From the Cricket Field to the Stage
An only child, Pinter grew up in the London neighborhood of Hackney. The family was evacuated to Cornwall during the Blitz, an experience that left Pinter with memories of loss and loneliness—themes that would often occur in his works. Pinter attended the Hackney Downs School, and it was here that he developed the first close male friendships that would figure so prominently throughout his life.
It was also at Hackney Downs School that Pinter encountered English teacher Joseph Brearley. Under Brearley's tutelage, Pinter discovered his talent for acting and began writing for the school literary magazine. His poetry was first published there in spring 1947. Just three years later, Pinter published a poem in Poetry London under the pseudonym "Harold Pinta." Meanwhile Pinter excelled in athletics, breaking the school's sprint record and developing a true obsession with cricket. To this day, a section of Pinter's website is devoted to cricket.
Pinter with the Gaieties Cricket Club, 2002 (source)In 1948, Pinter began attending the Royal Academy of Dramatic Art. He hated it, skipped the majority of his classes, and dropped out in 1949 after feigning a nervous breakdown. When called to National Service, he registered as a conscientious objector and was brought to trial twice. Over the next several years, Pinter would pursue his acting career while working various jobs to support himself. He also began to think about a writing career.
Mixing Personal and Professional Lives
In 1956, Pinter married Vivien Merchant, whom he had met on tour. Merchant frequently took roles in Pinter's plays, both on stage and on film. The two had a rocky relationship, and Pinter had a seven-year affair with Joan Bakewell. This experience—not the affair with Antonia Fraser, who would later become Pinter's second wife—inspired Betrayal (1978). Pinter, Merchant, and Fraser actually all worked on a project together at the National Gallery in 1969.
When both Fraser's and Pinter's divorces were finalized, the couple married in 1980. Pinter became estranged from his son, Daniel, around this time. Daniel went so far as to change his surname to "Brand"; he and his father remained unreconciled. Meanwhile Pinter's relationship with Fraser profoundly changed him and the direction of his work. Fraser noted that she was a sort of "literary midwife" to her husband. The couple were very content together, a fact that seems to conflict with the content of Pinter's works. When queried about the dissonance between his work and his domestic life, Pinter asked, "How can you write a happy play? Drama is about conflict and degrees of perturbation, disarray."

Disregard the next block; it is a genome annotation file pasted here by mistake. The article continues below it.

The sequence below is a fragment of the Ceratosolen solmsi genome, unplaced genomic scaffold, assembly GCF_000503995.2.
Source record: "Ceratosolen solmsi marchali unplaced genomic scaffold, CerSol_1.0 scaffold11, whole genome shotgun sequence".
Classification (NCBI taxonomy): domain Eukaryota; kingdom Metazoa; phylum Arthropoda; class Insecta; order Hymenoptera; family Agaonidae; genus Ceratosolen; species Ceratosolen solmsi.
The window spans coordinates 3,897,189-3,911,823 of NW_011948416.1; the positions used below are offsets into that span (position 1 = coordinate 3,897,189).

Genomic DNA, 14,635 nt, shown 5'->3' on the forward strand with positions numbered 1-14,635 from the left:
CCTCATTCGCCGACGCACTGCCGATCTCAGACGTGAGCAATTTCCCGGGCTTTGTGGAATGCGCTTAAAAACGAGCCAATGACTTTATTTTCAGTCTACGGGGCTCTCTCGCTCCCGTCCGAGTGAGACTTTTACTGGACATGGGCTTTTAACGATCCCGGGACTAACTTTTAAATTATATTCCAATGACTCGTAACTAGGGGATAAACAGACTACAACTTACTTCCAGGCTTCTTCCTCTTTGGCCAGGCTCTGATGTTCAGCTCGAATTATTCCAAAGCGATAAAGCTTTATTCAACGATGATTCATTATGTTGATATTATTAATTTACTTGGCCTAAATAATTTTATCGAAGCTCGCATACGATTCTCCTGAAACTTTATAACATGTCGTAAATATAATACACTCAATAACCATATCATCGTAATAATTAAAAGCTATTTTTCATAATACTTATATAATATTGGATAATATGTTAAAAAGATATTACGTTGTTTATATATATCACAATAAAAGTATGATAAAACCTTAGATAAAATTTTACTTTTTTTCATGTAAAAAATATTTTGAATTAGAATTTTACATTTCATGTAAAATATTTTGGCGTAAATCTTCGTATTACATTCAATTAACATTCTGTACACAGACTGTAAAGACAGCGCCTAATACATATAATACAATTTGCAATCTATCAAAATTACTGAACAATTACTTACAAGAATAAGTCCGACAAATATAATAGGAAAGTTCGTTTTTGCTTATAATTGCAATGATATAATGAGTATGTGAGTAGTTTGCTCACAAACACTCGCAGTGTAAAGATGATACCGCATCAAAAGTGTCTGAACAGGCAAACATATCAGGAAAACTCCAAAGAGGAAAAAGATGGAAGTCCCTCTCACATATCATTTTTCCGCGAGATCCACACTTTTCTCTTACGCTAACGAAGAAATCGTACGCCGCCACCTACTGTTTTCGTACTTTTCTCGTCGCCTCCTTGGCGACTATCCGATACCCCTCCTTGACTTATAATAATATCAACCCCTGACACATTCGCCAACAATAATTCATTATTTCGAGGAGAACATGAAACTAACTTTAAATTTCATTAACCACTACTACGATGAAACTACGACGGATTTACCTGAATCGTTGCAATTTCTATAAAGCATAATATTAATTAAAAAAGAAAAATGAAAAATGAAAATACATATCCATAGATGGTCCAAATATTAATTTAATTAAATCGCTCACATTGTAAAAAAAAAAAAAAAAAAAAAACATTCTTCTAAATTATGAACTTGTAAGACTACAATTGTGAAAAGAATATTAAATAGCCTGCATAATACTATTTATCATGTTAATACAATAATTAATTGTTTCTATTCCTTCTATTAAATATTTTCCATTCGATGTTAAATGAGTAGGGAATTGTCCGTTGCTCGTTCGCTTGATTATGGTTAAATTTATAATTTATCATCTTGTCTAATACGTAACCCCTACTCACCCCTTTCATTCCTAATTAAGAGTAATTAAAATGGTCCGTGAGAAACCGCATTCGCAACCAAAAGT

An Eye for Politics
In the last few decades of his career, Pinter turned from the stage to focus on political issues. He was a member of International PEN and traveled to Turkey with Arthur Miller in 1985. Pinter's experience with the Turkish oppression of the Kurdish language inspired his play Mountain Language (1988). Pinter ardently opposed not only the 1991 Gulf War, but also the 1999 bombing of Yugoslavia, and all the US military involvement in the Middle East in the last decade. Pinter's views often elicited protest—as did his receipt of the Nobel Prize for Literature.
Pinter wrote 29 plays, 27 screenplays, 15 dramatic sketches, and numerous essays. Many of his works have been published in fine press format, and first editions of Pinter's works are often quite valuable. Rare book collectors who specialize in Pinter often refer to Harold Pinter: A Bibliographical History by William Baker and John C. Ross.
Portions of this post previously appeared on our blog.